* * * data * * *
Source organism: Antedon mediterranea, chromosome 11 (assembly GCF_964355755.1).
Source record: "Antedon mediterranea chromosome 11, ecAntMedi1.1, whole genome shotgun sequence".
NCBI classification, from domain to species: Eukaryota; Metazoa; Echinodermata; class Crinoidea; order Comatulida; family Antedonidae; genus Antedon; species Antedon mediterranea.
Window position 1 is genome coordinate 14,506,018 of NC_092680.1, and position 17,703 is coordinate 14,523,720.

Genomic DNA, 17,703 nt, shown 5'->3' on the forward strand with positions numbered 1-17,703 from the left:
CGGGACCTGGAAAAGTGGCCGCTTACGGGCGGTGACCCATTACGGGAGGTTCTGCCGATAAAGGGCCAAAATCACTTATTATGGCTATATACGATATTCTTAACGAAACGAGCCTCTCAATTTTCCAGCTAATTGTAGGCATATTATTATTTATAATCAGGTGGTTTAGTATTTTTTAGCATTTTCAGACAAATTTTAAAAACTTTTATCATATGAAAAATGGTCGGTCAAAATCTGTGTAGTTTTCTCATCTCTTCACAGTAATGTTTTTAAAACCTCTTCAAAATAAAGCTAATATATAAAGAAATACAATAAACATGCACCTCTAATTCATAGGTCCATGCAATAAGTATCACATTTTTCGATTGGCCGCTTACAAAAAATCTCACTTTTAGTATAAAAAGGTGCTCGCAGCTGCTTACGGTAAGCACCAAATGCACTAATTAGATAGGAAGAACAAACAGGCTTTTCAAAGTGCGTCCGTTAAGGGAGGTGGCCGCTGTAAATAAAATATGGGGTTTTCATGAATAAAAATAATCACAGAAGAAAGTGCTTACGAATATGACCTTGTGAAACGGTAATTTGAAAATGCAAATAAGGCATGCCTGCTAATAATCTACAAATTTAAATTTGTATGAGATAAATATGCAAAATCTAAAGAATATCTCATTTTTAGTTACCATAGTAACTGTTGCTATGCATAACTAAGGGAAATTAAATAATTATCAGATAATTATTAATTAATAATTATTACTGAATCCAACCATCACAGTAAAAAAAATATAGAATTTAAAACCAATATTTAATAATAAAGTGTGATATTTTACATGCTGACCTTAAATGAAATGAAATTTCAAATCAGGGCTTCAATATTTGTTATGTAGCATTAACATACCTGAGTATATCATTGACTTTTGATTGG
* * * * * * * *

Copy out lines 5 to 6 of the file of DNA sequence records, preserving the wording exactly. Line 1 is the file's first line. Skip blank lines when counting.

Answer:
Genomic DNA, 17,703 nt, shown 5'->3' on the forward strand with positions numbered 1-17,703 from the left:
CGGGACCTGGAAAAGTGGCCGCTTACGGGCGGTGACCCATTACGGGAGGTTCTGCCGATAAAGGGCCAAAATCACTTATTATGGCTATATACGATATTCTTAACGAAACGAGCCTCTCAATTTTCCAGCTAATTGTAGGCATATTATTATTTATAATCAGGTGGTTTAGTATTTTTTAGCATTTTCAGACAAATTTTAAAAACTTTTATCATATGAAAAATGGTCGGTCAAAATCTGTGTAGTTTTCTCATCTCTTCACAGTAATGTTTTTAAAACCTCTTCAAAATAAAGCTAATATATAAAGAAATACAATAAACATGCACCTCTAATTCATAGGTCCATGCAATAAGTATCACATTTTTCGATTGGCCGCTTACAAAAAATCTCACTTTTAGTATAAAAAGGTGCTCGCAGCTGCTTACGGTAAGCACCAAATGCACTAATTAGATAGGAAGAACAAACAGGCTTTTCAAAGTGCGTCCGTTAAGGGAGGTGGCCGCTGTAAATAAAATATGGGGTTTTCATGAATAAAAATAATCACAGAAGAAAGTGCTTACGAATATGACCTTGTGAAACGGTAATTTGAAAATGCAAATAAGGCATGCCTGCTAATAATCTACAAATTTAAATTTGTATGAGATAAATATGCAAAATCTAAAGAATATCTCATTTTTAGTTACCATAGTAACTGTTGCTATGCATAACTAAGGGAAATTAAATAATTATCAGATAATTATTAATTAATAATTATTACTGAATCCAACCATCACAGTAAAAAAAATATAGAATTTAAAACCAATATTTAATAATAAAGTGTGATATTTTACATGCTGACCTTAAATGAAATGAAATTTCAAATCAGGGCTTCAATATTTGTTATGTAGCATTAACATACCTGAGTATATCATTGACTTTTGATTGG